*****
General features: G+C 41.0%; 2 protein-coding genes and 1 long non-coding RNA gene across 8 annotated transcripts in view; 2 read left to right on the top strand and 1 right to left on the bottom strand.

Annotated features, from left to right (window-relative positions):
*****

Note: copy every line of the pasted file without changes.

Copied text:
General features: G+C 41.0%; 2 protein-coding genes and 1 long non-coding RNA gene across 8 annotated transcripts in view; 2 read left to right on the top strand and 1 right to left on the bottom strand.

Annotated features, from left to right (window-relative positions):